Maryland prepares for cases of enterovirus

Local health officials on the lookout for unusual strain of enterovirus already confirmed in neighboring states

September 18, 2014|By Meredith Cohn | The Baltimore Sun

As an unusual strain of virus continues its march across the country — showing up most recently in Pennsylvania and Virginia — health officials in Maryland are warning doctors to be on the lookout and advising parents to prepare.

Enterovirus is common, with millions in the United States sickened every year, most with mild cases.

But the relatively rare strain called EV-D68 can cause severe respiratory illness in children with asthma or other health conditions, the U.S. Centers for Disease Control and Prevention warns.

"We've not seen any cases, but we've asked the provider community to be on the alert," said Gregory Reed, a program manager with the Maryland Department of Health and Mental Hygiene. "It's circulating around the country, so we'll try and identify it and manage it if it pops up."

The virus might already have turned up in Maryland, officials said. Doctors are not required to test for enterovirus, or to report cases to authorities.

A spokeswoman for Johns Hopkins Children's Center said doctors there have tested patients with asthma for the virus, but results are not expected for up to a week.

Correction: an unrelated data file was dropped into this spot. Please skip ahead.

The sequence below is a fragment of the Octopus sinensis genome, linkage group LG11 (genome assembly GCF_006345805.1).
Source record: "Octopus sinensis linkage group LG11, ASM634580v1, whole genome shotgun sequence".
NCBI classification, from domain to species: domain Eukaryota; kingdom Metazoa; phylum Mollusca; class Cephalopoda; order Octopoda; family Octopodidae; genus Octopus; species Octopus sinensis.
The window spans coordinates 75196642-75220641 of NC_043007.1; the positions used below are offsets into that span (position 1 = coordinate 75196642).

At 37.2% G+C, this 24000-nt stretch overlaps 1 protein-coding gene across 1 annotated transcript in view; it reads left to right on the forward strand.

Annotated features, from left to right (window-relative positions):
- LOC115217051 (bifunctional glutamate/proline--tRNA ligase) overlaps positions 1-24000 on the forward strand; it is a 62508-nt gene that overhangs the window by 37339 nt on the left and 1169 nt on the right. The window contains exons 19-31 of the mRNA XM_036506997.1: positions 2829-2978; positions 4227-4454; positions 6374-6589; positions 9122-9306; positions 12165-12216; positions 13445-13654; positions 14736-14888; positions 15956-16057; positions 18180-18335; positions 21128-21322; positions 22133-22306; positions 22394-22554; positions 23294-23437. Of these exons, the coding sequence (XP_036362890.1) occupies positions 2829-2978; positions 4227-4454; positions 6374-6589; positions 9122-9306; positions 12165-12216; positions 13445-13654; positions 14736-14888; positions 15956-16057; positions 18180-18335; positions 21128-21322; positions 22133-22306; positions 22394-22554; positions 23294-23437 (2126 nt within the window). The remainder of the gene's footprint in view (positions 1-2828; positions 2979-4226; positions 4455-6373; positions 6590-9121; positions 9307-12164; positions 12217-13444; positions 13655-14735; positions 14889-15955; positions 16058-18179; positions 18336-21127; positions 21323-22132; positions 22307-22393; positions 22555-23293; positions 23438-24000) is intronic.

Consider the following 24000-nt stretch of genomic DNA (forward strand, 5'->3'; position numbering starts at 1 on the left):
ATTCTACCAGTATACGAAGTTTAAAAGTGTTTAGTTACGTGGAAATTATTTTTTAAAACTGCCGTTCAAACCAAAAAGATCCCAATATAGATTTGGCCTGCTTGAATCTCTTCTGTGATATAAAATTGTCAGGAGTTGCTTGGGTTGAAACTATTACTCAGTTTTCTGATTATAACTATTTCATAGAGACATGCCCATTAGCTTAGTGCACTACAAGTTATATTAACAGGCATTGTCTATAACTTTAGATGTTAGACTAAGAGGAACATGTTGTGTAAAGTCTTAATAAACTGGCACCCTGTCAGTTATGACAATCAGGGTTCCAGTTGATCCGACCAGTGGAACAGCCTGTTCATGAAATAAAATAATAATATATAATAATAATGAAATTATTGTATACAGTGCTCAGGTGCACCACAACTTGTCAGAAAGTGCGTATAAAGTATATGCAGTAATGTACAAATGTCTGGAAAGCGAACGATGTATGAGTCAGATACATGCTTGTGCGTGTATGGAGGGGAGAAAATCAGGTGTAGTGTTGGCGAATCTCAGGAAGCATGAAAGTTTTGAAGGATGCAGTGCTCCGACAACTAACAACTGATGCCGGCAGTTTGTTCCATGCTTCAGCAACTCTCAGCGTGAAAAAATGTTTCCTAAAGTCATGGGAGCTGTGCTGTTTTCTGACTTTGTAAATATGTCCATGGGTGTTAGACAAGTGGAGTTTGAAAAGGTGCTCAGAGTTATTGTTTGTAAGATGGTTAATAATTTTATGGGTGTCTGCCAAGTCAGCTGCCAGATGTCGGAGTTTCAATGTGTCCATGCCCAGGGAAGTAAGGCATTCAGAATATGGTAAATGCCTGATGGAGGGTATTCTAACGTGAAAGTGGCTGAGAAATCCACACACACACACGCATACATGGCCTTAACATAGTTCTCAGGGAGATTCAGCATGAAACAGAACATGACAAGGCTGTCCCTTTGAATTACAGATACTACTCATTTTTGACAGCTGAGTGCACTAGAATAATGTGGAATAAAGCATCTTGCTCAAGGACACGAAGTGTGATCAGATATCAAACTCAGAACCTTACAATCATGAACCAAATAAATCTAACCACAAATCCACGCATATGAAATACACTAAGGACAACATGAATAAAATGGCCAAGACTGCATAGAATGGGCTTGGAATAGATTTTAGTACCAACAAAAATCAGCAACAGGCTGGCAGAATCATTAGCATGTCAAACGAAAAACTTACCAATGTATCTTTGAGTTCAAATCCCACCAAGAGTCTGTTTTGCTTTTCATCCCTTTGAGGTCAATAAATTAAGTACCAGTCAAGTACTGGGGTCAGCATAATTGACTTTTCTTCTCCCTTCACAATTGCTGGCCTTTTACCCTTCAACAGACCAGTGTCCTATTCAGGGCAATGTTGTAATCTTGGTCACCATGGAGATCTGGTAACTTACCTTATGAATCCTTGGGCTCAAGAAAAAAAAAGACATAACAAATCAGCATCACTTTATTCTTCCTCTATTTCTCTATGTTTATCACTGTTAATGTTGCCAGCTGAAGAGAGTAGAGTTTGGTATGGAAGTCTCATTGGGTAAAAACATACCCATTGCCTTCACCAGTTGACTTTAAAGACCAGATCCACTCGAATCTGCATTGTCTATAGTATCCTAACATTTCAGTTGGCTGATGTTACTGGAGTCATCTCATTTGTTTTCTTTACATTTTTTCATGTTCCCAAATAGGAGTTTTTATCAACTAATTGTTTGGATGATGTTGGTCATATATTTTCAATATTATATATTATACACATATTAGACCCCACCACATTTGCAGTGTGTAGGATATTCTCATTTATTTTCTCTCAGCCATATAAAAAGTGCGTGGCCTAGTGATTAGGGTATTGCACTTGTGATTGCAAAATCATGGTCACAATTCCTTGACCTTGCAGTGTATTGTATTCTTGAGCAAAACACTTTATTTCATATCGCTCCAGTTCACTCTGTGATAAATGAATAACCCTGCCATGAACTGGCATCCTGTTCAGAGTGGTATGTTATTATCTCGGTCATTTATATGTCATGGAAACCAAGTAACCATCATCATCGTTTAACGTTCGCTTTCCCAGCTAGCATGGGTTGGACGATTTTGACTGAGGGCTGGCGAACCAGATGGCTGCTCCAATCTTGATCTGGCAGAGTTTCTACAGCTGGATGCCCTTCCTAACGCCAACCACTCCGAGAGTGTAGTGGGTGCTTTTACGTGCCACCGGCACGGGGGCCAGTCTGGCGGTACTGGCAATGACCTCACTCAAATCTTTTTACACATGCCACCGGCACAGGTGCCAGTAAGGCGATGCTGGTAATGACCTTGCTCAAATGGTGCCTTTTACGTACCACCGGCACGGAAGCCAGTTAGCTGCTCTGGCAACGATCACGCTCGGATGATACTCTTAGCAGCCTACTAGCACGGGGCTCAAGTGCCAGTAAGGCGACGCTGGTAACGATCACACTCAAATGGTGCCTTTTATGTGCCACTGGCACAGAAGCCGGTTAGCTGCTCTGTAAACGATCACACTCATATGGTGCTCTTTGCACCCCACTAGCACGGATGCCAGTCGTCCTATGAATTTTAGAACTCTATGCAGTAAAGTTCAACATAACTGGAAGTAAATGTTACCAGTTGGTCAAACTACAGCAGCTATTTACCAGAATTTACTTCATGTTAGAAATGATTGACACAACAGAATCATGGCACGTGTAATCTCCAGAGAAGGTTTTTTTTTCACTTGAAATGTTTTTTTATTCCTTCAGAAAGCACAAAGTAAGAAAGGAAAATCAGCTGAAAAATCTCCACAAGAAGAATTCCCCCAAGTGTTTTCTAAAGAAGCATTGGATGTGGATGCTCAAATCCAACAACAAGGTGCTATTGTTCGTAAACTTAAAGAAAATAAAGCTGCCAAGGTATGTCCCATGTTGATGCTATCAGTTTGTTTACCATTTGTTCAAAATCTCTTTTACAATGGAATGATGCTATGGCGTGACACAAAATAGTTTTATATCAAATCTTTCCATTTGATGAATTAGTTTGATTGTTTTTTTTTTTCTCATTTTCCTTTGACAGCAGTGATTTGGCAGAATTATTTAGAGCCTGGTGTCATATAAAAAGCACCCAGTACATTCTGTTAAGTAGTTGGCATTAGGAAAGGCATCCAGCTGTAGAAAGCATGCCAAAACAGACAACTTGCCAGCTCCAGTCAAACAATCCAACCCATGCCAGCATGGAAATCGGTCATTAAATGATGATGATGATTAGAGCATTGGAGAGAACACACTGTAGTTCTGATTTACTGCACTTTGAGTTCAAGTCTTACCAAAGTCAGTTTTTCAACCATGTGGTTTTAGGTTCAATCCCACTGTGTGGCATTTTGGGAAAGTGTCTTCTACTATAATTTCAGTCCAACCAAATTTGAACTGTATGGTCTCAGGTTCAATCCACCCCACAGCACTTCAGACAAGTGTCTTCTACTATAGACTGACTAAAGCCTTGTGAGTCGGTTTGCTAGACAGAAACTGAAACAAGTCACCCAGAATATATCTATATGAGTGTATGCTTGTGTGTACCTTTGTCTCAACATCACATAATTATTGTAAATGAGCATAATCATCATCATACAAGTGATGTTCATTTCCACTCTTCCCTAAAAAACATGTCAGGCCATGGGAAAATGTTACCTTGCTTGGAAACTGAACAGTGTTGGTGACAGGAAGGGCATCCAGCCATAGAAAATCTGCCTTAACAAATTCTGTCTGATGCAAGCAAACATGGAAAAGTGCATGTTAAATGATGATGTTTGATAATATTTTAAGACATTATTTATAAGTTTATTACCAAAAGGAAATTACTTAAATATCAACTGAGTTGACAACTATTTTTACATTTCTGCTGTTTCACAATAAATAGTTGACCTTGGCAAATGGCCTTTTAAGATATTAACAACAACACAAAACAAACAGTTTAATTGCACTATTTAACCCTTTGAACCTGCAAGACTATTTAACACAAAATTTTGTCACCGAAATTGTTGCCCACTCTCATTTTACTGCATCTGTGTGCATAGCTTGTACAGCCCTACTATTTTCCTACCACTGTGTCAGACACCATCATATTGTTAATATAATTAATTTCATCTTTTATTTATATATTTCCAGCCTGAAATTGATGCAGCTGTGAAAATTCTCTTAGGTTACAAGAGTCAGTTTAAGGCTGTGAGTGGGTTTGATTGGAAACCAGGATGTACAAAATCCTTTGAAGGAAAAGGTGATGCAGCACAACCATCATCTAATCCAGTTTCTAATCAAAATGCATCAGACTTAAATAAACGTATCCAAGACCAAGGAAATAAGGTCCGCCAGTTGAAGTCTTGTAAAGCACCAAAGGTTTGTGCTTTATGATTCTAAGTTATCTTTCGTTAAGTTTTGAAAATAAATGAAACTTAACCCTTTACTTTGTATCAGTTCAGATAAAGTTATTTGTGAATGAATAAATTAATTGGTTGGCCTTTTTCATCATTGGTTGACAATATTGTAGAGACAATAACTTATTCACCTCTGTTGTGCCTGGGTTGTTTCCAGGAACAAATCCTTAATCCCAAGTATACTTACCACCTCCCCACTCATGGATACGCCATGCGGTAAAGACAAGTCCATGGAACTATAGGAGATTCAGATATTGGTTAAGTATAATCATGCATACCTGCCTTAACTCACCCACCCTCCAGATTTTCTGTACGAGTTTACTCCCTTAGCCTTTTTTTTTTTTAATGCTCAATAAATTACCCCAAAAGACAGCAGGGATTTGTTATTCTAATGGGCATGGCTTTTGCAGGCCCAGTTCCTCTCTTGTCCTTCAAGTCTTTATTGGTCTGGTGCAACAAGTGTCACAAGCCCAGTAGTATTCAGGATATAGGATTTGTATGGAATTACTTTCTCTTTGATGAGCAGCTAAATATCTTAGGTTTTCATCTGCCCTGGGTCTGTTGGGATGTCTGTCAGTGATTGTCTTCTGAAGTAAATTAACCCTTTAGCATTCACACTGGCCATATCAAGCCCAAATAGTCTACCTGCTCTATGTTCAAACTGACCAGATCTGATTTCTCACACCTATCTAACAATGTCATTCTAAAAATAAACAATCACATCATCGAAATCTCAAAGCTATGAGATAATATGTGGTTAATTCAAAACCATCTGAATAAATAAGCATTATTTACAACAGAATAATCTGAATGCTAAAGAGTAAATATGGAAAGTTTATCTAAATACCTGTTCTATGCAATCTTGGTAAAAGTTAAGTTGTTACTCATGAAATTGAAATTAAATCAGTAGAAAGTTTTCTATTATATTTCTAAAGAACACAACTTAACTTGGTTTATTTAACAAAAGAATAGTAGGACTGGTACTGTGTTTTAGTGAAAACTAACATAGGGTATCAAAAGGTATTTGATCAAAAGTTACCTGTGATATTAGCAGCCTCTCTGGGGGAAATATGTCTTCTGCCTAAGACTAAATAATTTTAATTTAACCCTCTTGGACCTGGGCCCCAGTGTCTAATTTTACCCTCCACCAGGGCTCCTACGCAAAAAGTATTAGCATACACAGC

Spokeswoman Ekaterina Pesheva said the hospital was prepared for cases.

"Our pediatric infectious disease specialists want to reassure parents that most healthy children who get the virus should recover swiftly and experience mild illness," Pesheva said.

There could also be cases at Greater Baltimore Medical Center, according to Dr. Melissa Sparrow, the hospital's clinical director for the pediatric inpatient and emergency services. She said the hospital has asthma patients whose treatment has required longer periods on medications than usual.

"They've all had some asthma or wheezing in the past," she said. "And we usually see them as the weather changes this time of year. But this is a little bit of a notch up.

"The question is, is this enterovirus?"

She said GBMC wasn't likely to test any of its patients because treatment of symptoms would be no different. But she said the hospital will inform state health officials of potential infections.

The CDC is recommending testing only for serious and unexplained cases. The tests are done mainly at the CDC. The agency has found 153 cases in 18 states since mid-August, and is investigating cases in other states. Many of the patients had a history of asthma or wheezing.

The virus seems to spread in the same way as influenza: from person to person through coughing, sneezing or touching contaminated surfaces. But Dr. Anne Schuchat, director of the National Center for Immunization and Respiratory Diseases, told reporters this week that officials don't know a lot about this strain.

With the flu season approaching, health officials, schools and day care facilities are already warning the public to wash hands, sneeze into sleeves, disinfect surfaces and stay home when sick.